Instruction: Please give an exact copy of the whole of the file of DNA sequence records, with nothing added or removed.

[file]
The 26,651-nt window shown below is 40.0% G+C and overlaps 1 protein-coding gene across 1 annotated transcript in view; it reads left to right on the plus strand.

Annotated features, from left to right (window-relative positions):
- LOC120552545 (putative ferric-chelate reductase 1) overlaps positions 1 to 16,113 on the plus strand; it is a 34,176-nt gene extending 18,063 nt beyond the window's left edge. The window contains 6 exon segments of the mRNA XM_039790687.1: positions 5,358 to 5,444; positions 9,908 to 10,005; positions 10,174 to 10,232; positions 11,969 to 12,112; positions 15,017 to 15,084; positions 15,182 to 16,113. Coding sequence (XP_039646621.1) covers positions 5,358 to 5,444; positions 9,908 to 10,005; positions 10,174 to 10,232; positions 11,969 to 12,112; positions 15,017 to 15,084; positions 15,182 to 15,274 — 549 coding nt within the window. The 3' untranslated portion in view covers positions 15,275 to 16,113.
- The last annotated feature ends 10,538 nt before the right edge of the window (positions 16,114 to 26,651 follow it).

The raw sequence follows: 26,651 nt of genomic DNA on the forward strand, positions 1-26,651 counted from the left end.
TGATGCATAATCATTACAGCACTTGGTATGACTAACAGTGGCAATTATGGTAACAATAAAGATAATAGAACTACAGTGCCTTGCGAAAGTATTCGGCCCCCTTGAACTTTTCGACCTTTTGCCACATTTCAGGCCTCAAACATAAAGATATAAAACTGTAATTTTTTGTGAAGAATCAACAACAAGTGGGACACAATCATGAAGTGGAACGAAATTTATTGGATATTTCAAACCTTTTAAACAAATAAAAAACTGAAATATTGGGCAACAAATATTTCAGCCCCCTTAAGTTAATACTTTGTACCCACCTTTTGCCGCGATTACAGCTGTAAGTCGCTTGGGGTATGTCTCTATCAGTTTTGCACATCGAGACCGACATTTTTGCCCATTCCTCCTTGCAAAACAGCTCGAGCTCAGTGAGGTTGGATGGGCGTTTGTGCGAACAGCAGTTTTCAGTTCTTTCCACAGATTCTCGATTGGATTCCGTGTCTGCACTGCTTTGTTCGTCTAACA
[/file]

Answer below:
The 26,651-nt window shown below is 40.0% G+C and overlaps 1 protein-coding gene across 1 annotated transcript in view; it reads left to right on the plus strand.

Annotated features, from left to right (window-relative positions):
- LOC120552545 (putative ferric-chelate reductase 1) overlaps positions 1 to 16,113 on the plus strand; it is a 34,176-nt gene extending 18,063 nt beyond the window's left edge. The window contains 6 exon segments of the mRNA XM_039790687.1: positions 5,358 to 5,444; positions 9,908 to 10,005; positions 10,174 to 10,232; positions 11,969 to 12,112; positions 15,017 to 15,084; positions 15,182 to 16,113. Coding sequence (XP_039646621.1) covers positions 5,358 to 5,444; positions 9,908 to 10,005; positions 10,174 to 10,232; positions 11,969 to 12,112; positions 15,017 to 15,084; positions 15,182 to 15,274 — 549 coding nt within the window. The 3' untranslated portion in view covers positions 15,275 to 16,113.
- The last annotated feature ends 10,538 nt before the right edge of the window (positions 16,114 to 26,651 follow it).

The raw sequence follows: 26,651 nt of genomic DNA on the forward strand, positions 1-26,651 counted from the left end.
TGATGCATAATCATTACAGCACTTGGTATGACTAACAGTGGCAATTATGGTAACAATAAAGATAATAGAACTACAGTGCCTTGCGAAAGTATTCGGCCCCCTTGAACTTTTCGACCTTTTGCCACATTTCAGGCCTCAAACATAAAGATATAAAACTGTAATTTTTTGTGAAGAATCAACAACAAGTGGGACACAATCATGAAGTGGAACGAAATTTATTGGATATTTCAAACCTTTTAAACAAATAAAAAACTGAAATATTGGGCAACAAATATTTCAGCCCCCTTAAGTTAATACTTTGTACCCACCTTTTGCCGCGATTACAGCTGTAAGTCGCTTGGGGTATGTCTCTATCAGTTTTGCACATCGAGACCGACATTTTTGCCCATTCCTCCTTGCAAAACAGCTCGAGCTCAGTGAGGTTGGATGGGCGTTTGTGCGAACAGCAGTTTTCAGTTCTTTCCACAGATTCTCGATTGGATTCCGTGTCTGCACTGCTTTGTTCGTCTAACA